The main forms of commercial organizations are the limited company (public and private) formed under the Companies Act 1965, the partnership regulated by the Partnership Act 1961 and Limited Liability Partnership regulated under the Limited Liability Partnerships Act 2012.
Any person intending to carry on a business or maintain a place of business in Malaysia must register a business entity with the Companies Commissions of Malaysia or the Registrar of Businesses.
A business may be carried on in any one of the following forms:
(LLP) registered with the Companies Commissions of Malaysia which combines the characteristics of a company and a conventional partnership.
A business firm can be registered as a sole-proprietorship firm or a partnership under the Business Registration Act. It is considered as an incorporated body, not a legal entity. A foreign individual or corporation may register a business firm as such, provided that a local manager or agent is appointed. The local manager or agent should be a Malaysian, a permanent resident or an employment pass holder.
A partnership may consist of two or more partners but not more than 20. If it exceeds 20, the partnership must be registered as an incorporated company.
The Companies Act 1965 is the principal legislation governing companies in Malaysia. The Act provides for three types of companies:
The most commonly incorporated company registered in Malaysia is a company limited by shares. The liability of its shareholders is limited to the nominal value of the amount of the shares held by them. Such a company may either be a private or public limited company.
A company having a share capital may be incorporated as a private company if its Memorandum or Articles of Association:
excluding employees and some former employees;
to subscribe for its shares and debentures; and
A public limited company may have more than 50 shareholders. Its shares can be offered to the public for subscription and are freely transferable. Such a company must register a prospectus with the Companies Commissions of Malaysia before offering its shares to the public. A company seeking to list on the stock exchange is required to obtain the necessary approval from Bursa Malaysia.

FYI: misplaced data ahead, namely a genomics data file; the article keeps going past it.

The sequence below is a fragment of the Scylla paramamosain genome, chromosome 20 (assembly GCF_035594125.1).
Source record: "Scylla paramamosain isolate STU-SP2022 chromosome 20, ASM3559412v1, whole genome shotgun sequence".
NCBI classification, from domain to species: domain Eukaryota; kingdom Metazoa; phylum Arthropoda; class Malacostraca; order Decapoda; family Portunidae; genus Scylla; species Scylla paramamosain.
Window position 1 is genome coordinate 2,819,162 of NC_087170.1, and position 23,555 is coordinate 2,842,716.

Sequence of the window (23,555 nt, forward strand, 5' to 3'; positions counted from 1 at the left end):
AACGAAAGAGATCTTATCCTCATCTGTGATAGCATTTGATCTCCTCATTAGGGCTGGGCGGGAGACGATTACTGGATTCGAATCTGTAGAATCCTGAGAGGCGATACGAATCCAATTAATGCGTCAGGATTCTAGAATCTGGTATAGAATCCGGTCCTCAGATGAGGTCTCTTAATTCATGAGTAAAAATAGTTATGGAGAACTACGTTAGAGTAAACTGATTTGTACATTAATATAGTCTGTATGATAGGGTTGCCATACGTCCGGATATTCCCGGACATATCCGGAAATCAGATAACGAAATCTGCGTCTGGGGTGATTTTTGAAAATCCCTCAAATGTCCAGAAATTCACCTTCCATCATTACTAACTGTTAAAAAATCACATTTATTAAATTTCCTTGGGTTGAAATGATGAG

A foreign corporation may opt to establish a branch in Malaysia to conduct its business operations. Before doing so, the foreign corporation must register as a foreign company under the Companies Act 1965 with two or more local resident persons to act as agents.
A foreign corporation may also operate in Malaysia by establishing a representative office. Such a representative office has no legal corporate status. It cannot engage in any profit making or trading activities nor is it permitted to conclude contracts or open and receive letters of credit.
Principally, it merely serves as a promotional and liaison office of its parent company. Its activities are therefore confined to promotions, market research, liaison and coordination of activities on behalf of its parent company.
Limited liability partnership (LLP) is an alternative business set up which combines the characteristics of a private company and a conventional partnership.
LLPs provide limited liability status to their partners and offer the flexibility of internal arrangement through an agreement between the partners. This combination will give entrepreneurs and businesspeople more structure compared to a sole proprietorship or a conventional partnership.
LLPs may be formed by a minimum of two persons (wholly or partly individual or corporate bodies) or any business group to carry on any lawful business with the view to make profit. However, the main targeted groups are: